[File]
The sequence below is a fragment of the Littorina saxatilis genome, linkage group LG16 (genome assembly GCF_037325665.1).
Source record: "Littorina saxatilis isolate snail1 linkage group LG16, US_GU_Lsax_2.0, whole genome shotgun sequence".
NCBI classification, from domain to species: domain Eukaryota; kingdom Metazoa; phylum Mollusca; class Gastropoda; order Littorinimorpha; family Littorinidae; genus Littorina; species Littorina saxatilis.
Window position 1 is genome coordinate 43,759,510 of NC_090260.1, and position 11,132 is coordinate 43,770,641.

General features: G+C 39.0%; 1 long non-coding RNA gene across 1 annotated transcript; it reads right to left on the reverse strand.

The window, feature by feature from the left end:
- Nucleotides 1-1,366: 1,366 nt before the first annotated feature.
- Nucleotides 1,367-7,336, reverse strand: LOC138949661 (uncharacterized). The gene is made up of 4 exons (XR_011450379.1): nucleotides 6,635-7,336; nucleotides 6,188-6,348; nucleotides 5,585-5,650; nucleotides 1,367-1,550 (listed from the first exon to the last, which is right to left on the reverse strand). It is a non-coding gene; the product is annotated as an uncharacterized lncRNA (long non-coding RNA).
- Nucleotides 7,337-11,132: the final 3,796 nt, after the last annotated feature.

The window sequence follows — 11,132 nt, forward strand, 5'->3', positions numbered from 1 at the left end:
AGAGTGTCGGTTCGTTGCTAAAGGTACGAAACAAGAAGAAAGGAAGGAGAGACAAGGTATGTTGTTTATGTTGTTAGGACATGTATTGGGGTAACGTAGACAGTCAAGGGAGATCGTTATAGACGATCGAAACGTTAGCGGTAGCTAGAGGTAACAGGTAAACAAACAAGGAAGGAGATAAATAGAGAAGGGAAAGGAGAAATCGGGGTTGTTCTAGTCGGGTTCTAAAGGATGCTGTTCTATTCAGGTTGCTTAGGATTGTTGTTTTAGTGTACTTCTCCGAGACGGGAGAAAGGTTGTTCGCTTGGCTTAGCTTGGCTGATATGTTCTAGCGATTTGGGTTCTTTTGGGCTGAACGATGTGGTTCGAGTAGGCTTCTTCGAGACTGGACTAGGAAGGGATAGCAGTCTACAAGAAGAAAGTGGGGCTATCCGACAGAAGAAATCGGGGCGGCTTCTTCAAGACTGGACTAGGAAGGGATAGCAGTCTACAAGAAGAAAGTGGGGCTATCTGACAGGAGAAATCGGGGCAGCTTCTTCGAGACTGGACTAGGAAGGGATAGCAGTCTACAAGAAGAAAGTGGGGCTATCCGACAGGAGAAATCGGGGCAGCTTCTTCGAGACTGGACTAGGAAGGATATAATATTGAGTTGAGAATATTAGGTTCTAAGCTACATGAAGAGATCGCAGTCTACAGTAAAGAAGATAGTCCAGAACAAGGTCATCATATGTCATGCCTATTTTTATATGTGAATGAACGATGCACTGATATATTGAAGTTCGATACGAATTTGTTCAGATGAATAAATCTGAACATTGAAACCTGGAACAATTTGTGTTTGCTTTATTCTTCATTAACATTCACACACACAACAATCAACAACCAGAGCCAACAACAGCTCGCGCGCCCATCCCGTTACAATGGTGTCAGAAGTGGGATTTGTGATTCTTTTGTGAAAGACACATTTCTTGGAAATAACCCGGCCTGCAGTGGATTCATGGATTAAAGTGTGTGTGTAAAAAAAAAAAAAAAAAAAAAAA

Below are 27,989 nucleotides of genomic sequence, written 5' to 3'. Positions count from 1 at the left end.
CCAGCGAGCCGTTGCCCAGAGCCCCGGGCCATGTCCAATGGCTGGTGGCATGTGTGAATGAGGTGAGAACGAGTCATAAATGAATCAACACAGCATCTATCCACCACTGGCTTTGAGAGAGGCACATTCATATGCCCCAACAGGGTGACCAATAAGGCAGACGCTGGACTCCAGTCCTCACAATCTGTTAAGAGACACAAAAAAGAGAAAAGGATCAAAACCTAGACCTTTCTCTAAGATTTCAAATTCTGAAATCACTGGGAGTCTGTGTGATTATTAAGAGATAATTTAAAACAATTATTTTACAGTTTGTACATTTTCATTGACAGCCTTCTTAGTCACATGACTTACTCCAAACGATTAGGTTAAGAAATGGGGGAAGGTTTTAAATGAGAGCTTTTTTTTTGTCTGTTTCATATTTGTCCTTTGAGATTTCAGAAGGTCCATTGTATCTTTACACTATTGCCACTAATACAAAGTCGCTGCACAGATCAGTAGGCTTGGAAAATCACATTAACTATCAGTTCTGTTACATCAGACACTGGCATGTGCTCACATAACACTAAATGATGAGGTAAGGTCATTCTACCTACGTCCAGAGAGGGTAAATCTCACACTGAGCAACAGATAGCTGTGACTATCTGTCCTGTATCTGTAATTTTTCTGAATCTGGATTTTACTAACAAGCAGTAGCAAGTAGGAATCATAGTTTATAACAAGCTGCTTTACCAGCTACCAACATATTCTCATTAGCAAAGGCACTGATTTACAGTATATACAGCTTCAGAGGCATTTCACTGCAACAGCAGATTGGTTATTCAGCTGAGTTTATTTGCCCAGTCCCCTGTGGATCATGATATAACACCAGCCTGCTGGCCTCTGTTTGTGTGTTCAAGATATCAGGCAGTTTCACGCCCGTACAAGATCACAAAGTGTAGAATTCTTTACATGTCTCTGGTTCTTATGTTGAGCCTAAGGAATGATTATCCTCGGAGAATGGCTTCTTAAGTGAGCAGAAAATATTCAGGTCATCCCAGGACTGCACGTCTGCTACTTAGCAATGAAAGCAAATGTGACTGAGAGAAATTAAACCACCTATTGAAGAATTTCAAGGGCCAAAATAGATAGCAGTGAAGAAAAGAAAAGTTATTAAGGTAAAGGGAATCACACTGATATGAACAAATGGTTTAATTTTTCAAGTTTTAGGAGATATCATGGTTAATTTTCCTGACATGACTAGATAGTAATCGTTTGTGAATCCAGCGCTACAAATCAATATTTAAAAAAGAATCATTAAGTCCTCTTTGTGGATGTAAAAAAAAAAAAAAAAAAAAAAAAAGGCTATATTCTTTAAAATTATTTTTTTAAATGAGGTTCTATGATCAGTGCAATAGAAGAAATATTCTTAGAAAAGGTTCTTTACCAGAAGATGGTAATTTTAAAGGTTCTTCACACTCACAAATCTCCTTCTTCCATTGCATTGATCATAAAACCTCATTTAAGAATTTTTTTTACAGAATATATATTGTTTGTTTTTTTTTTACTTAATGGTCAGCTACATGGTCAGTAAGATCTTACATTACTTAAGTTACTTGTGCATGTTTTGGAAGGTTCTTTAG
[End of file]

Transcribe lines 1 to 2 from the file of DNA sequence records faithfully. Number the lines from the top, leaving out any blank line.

The sequence below is a fragment of the Littorina saxatilis genome, linkage group LG16 (genome assembly GCF_037325665.1).
Source record: "Littorina saxatilis isolate snail1 linkage group LG16, US_GU_Lsax_2.0, whole genome shotgun sequence".